The goal-oriented task will be a subject search task: You are looking for some interesting physics and mathematics books for a layperson. You have heard about the Feynman books but you have never really read anything in this area. You would like to find an “interesting facts” sort of book on mathematics.
The non-goal task will follow Borlund's situations. In this case, a common scenario identified from existing research will be used to prime participants. This will not be just about finding specific books, but about an "experience." The scenario (which will be the same across all observations) will describe a non-intentional interaction (no predetermined information need), in the line of: Imagine that you are sitting in a doctor's office, a bookstore, the airport, a pub or coffee shop. You have 10 minutes to spend looking for books using the Amazon/LibraryThing collection. Insert in your "bag" (an interface object that will work like a shopping cart without the ecommerce checkout) any books that you found unexpected, surprising or novel and make notes on the stuff you found interesting along the way.
Half of the users will browse and search the A/LT collection using an experimental multistage interface designed at supporting different stages of the search process. The other half of he users will browse and search the same collection using a more traditional interface.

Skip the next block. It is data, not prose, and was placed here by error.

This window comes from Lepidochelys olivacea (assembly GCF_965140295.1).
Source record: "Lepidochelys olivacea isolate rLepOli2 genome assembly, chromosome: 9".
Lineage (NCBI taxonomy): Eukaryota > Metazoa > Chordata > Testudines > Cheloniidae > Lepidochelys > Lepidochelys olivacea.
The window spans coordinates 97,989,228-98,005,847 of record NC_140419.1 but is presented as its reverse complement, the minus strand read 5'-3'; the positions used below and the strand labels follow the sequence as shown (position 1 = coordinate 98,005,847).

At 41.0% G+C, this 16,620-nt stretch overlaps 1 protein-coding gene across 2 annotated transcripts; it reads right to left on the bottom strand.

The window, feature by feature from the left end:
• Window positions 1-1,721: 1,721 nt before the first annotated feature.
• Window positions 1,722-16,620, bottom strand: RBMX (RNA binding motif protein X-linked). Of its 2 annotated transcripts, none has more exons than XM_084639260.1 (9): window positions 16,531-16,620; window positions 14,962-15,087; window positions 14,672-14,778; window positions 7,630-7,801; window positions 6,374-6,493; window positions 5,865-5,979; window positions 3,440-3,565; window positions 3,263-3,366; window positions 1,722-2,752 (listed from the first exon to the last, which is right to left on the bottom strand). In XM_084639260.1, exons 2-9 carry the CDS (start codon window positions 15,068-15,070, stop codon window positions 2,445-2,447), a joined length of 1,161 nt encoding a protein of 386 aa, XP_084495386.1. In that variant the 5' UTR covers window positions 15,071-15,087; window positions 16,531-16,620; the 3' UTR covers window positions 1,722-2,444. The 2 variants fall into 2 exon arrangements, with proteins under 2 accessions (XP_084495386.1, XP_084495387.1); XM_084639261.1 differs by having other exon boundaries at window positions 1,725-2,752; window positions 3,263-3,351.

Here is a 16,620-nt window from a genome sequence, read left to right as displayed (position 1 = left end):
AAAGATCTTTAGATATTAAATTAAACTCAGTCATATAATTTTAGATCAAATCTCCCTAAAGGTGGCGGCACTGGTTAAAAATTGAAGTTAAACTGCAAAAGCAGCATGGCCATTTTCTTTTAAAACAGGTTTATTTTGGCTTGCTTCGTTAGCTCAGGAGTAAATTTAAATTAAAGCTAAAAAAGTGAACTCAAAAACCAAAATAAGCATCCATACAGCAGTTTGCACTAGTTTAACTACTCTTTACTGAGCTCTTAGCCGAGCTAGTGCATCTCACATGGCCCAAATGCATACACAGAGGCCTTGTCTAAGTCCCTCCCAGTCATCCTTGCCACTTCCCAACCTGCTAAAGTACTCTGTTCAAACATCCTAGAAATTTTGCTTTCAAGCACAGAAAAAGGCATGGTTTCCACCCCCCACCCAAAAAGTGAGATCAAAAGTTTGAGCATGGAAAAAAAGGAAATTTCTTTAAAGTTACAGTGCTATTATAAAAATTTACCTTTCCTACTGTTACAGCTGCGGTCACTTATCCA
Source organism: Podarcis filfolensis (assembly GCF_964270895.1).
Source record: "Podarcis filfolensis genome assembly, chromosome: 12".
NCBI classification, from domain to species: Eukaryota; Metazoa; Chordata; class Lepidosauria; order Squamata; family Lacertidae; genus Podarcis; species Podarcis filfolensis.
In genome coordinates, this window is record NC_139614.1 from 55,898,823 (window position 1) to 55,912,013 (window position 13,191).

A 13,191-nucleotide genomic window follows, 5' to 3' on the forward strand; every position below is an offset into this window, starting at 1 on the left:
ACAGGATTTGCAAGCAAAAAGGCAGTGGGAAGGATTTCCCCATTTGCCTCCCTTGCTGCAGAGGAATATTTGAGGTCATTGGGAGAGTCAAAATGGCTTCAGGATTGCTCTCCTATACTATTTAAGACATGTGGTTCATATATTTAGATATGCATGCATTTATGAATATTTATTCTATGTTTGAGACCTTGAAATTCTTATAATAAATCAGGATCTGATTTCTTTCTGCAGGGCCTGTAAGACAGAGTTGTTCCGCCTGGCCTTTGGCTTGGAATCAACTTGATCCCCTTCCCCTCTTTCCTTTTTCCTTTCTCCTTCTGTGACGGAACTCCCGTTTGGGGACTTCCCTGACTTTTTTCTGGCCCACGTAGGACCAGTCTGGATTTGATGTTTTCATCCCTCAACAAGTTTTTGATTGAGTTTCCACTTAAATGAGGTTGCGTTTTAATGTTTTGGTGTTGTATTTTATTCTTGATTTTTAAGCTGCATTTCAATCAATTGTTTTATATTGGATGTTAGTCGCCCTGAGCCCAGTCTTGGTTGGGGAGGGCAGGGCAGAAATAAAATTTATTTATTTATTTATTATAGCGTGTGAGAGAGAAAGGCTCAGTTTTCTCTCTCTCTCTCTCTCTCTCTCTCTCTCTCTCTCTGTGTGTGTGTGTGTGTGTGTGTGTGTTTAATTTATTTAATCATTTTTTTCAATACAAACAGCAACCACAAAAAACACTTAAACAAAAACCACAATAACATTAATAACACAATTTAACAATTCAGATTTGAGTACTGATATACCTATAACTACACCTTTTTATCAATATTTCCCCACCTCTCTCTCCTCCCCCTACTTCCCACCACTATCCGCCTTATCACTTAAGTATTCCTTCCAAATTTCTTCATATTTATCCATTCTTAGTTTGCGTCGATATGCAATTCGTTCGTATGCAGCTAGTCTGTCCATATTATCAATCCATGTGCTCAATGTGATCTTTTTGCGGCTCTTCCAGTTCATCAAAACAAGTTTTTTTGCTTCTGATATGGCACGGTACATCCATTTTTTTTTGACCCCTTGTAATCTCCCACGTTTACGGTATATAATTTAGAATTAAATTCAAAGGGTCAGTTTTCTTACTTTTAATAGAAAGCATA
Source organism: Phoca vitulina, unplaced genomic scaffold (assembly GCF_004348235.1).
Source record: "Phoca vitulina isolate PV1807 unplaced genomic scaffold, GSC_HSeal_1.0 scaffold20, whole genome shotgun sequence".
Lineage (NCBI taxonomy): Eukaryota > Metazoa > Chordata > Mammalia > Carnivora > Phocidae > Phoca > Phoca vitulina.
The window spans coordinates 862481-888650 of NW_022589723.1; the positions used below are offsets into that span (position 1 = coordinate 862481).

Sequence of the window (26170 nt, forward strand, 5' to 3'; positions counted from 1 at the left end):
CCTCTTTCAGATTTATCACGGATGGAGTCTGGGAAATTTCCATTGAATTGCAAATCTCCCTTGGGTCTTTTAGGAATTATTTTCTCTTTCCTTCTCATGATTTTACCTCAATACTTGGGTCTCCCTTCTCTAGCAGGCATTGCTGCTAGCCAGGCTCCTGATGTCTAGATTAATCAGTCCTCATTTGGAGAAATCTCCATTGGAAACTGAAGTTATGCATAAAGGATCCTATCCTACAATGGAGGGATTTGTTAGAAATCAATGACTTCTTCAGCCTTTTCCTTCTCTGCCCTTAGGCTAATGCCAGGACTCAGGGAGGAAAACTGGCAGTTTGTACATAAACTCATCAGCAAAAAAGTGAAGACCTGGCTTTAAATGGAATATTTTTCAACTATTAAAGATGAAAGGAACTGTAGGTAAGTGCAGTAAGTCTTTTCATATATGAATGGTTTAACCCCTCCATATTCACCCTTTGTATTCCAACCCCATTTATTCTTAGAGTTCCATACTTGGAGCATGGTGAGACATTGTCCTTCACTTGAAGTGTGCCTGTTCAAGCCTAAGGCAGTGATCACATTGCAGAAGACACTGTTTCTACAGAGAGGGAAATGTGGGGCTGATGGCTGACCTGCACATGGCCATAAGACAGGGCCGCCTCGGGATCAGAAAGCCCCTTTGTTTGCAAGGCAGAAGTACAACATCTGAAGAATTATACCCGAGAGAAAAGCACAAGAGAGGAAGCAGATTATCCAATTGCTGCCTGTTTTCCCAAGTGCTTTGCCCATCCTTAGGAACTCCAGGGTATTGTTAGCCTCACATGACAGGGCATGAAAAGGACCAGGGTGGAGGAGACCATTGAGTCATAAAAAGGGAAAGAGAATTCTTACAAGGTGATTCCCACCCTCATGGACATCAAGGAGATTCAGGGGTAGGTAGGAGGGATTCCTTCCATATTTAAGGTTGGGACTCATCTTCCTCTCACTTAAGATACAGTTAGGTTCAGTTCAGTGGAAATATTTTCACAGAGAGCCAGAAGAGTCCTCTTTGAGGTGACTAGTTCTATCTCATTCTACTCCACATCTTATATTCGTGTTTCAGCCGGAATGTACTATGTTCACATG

The experimental system will use pre- and post-interaction questionnaires and logging of user interactions in order to capture user behaviour. The task attempts to address research questions such as:
To conduct the task we will use the web-based experimental system developed by the PROMISE NoE at the University of Sheffield. The following data will be collected:
Participants in the study must be adults (18 or older).
Participants will receive web-based access to the experimental system, which comes with a standardized protocol for pre-questionnaire, task-based interaction and post-questionnaire. One user will approximately need 25 minutes for the entire experiment.
Participating research groups agree to:
|1-31 May||Data gathering|
|5 June||Release of shared data pool to all participants|
|15 June||CLEF working notes papers due|
For questions regarding this track, please contact firstname.lastname@example.org